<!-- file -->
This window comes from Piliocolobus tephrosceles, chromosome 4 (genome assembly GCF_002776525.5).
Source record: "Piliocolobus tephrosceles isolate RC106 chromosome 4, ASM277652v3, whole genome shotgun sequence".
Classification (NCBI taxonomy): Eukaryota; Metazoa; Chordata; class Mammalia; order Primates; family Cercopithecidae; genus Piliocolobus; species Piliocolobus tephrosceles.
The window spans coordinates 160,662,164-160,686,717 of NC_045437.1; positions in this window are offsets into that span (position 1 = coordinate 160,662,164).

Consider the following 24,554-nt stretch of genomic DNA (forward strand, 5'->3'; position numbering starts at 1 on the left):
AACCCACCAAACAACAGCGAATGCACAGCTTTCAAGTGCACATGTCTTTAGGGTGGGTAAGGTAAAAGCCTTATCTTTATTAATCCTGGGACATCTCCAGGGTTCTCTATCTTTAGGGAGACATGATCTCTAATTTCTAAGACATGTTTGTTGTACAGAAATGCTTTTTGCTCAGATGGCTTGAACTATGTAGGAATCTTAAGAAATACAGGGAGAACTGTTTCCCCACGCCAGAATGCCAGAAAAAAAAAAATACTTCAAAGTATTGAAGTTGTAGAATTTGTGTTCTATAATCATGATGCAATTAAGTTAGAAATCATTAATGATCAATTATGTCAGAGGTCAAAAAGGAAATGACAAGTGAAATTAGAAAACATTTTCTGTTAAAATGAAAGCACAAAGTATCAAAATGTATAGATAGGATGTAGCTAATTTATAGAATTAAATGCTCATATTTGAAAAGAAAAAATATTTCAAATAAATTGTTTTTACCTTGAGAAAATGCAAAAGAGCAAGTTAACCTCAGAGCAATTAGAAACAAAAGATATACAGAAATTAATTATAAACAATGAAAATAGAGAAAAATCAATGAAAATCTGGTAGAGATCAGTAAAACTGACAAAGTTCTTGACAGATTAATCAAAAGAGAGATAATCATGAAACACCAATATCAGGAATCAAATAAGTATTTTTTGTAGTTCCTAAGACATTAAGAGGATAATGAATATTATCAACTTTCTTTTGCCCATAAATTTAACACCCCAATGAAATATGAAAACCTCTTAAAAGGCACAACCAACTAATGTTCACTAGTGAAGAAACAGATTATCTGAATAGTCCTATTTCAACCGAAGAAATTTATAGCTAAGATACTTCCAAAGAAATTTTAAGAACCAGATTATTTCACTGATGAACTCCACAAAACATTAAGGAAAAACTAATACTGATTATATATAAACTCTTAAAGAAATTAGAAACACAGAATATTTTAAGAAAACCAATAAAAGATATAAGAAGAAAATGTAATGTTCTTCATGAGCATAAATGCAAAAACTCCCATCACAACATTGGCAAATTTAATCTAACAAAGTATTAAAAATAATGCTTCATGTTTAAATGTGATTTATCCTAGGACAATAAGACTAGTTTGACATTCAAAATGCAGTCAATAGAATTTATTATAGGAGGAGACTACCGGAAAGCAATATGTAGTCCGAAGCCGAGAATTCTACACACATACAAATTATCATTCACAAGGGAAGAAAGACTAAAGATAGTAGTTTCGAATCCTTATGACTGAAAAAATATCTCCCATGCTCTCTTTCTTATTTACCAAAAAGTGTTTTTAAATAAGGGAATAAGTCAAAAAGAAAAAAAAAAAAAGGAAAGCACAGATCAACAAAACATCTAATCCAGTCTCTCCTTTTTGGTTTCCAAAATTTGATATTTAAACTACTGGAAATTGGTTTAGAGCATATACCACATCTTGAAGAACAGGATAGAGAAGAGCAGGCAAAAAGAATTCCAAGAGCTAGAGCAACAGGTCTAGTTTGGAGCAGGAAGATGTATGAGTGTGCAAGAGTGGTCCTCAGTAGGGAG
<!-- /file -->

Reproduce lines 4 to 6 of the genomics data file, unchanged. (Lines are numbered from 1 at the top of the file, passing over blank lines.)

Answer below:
The window spans coordinates 160,662,164-160,686,717 of NC_045437.1; positions in this window are offsets into that span (position 1 = coordinate 160,662,164).

Consider the following 24,554-nt stretch of genomic DNA (forward strand, 5'->3'; position numbering starts at 1 on the left):
AACCCACCAAACAACAGCGAATGCACAGCTTTCAAGTGCACATGTCTTTAGGGTGGGTAAGGTAAAAGCCTTATCTTTATTAATCCTGGGACATCTCCAGGGTTCTCTATCTTTAGGGAGACATGATCTCTAATTTCTAAGACATGTTTGTTGTACAGAAATGCTTTTTGCTCAGATGGCTTGAACTATGTAGGAATCTTAAGAAATACAGGGAGAACTGTTTCCCCACGCCAGAATGCCAGAAAAAAAAAAATACTTCAAAGTATTGAAGTTGTAGAATTTGTGTTCTATAATCATGATGCAATTAAGTTAGAAATCATTAATGATCAATTATGTCAGAGGTCAAAAAGGAAATGACAAGTGAAATTAGAAAACATTTTCTGTTAAAATGAAAGCACAAAGTATCAAAATGTATAGATAGGATGTAGCTAATTTATAGAATTAAATGCTCATATTTGAAAAGAAAAAATATTTCAAATAAATTGTTTTTACCTTGAGAAAATGCAAAAGAGCAAGTTAACCTCAGAGCAATTAGAAACAAAAGATATACAGAAATTAATTATAAACAATGAAAATAGAGAAAAATCAATGAAAATCTGGTAGAGATCAGTAAAACTGACAAAGTTCTTGACAGATTAATCAAAAGAGAGATAATCATGAAACACCAATATCAGGAATCAAATAAGTATTTTTTGTAGTTCCTAAGACATTAAGAGGATAATGAATATTATCAACTTTCTTTTGCCCATAAATTTAACACCCCAATGAAATATGAAAACCTCTTAAAAGGCACAACCAACTAATGTTCACTAGTGAAGAAACAGATTATCTGAATAGTCCTATTTCAACCGAAGAAATTTATAGCTAAGATACTTCCAAAGAAATTTTAAGAACCAGATTATTTCACTGATGAACTCCACAAAACATTAAGGAAAAACTAATACTGATTATATATAAACTCTTAAAGAAATTAGAAACACAGAATATTTTAAGAAAACCAATAAAAGATATAAGAAGAAAATGTAATGTTCTTCATGAGCATAAATGCAAAAACTCCCATCACAACATTGGCAAATTTAATCTAACAAAGTATTAAAAATAATGCTTCATGTTTAAATGTGATTTATCCTAGGACAATAAGACTAGTTTGACATTCAAAATGCAGTCAATAGAATTTATTATAGGAGGAGACTACCGGAAAGCAATATGTAGTCCGAAGCCGAGAATTCTACACACATACAAATTATCATTCACAAGGGAAGAAAGACTAAAGATAGTAGTTTCGAATCCTTATGACTGAAAAAATATCTCCCATGCTCTCTTTCTTATTTACCAAAAAGTGTTTTTAAATAAGGGAATAAGTCAAAAAGAAAAAAAAAAAAAGGAAAGCACAGATCAACAAAACATCTAATCCAGTCTCTCCTTTTTGGTTTCCAAAATTTGATATTTAAACTACTGGAAATTGGTTTAGAGCATATACCACATCTTGAAGAACAGGATAGAGAAGAGCAGGCAAAAAGAATTCCAAGAGCTAGAGCAACAGGTCTAGTTTGGAGCAGGAAGATGTATGAGTGTGCAAGAGTGGTCCTCAGTAGGGAG